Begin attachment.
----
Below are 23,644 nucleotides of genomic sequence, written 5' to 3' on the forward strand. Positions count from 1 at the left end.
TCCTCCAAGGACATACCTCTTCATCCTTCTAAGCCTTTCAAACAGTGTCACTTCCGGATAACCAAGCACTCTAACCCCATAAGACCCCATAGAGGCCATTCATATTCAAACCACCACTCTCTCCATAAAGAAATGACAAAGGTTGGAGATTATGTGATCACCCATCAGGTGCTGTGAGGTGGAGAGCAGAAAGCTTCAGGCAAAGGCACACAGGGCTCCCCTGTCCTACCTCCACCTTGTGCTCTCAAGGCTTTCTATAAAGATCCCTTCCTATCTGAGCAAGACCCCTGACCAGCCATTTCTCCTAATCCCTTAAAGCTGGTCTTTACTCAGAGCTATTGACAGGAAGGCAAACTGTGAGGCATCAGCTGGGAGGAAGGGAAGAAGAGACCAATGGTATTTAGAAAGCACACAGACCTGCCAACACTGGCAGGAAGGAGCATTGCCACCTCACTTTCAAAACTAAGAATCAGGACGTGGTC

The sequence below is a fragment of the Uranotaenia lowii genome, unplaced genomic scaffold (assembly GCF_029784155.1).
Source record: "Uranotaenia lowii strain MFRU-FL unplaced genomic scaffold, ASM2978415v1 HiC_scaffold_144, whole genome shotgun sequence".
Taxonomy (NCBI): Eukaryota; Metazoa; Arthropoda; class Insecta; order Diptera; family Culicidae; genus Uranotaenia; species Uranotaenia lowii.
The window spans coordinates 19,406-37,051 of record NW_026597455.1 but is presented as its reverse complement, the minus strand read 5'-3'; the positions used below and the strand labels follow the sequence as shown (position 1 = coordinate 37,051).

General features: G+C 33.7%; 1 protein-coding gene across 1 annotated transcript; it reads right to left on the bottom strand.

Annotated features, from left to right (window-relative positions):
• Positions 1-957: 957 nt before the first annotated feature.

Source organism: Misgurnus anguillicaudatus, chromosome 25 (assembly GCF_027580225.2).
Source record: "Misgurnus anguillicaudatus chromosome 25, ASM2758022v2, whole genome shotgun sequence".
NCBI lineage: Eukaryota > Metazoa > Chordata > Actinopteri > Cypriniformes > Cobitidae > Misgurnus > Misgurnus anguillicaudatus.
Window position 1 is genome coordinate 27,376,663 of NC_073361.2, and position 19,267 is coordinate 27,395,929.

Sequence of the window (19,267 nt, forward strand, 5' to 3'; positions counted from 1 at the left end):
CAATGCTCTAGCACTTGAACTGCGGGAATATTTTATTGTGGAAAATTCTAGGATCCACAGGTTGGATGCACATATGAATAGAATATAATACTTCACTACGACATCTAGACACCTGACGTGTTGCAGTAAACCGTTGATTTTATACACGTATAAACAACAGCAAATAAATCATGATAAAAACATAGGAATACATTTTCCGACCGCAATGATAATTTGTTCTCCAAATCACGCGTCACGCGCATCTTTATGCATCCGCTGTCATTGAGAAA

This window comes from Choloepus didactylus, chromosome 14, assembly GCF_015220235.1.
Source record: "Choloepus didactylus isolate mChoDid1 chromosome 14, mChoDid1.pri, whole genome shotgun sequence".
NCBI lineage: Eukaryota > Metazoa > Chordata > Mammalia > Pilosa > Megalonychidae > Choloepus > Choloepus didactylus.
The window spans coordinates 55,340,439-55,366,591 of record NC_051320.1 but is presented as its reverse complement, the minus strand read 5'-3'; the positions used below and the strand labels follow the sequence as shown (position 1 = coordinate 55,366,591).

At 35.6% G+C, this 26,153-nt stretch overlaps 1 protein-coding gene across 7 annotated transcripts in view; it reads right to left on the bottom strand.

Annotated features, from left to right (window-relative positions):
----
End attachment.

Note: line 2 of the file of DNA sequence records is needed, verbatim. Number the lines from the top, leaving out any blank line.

TCCTCCAAGGACATACCTCTTCATCCTTCTAAGCCTTTCAAACAGTGTCACTTCCGGATAACCAAGCACTCTAACCCCATAAGACCCCATAGAGGCCATTCATATTCAAACCACCACTCTCTCCATAAAGAAATGACAAAGGTTGGAGATTATGTGATCACCCATCAGGTGCTGTGAGGTGGAGAGCAGAAAGCTTCAGGCAAAGGCACACAGGGCTCCCCTGTCCTACCTCCACCTTGTGCTCTCAAGGCTTTCTATAAAGATCCCTTCCTATCTGAGCAAGACCCCTGACCAGCCATTTCTCCTAATCCCTTAAAGCTGGTCTTTACTCAGAGCTATTGACAGGAAGGCAAACTGTGAGGCATCAGCTGGGAGGAAGGGAAGAAGAGACCAATGGTATTTAGAAAGCACACAGACCTGCCAACACTGGCAGGAAGGAGCATTGCCACCTCACTTTCAAAACTAAGAATCAGGACGTGGTC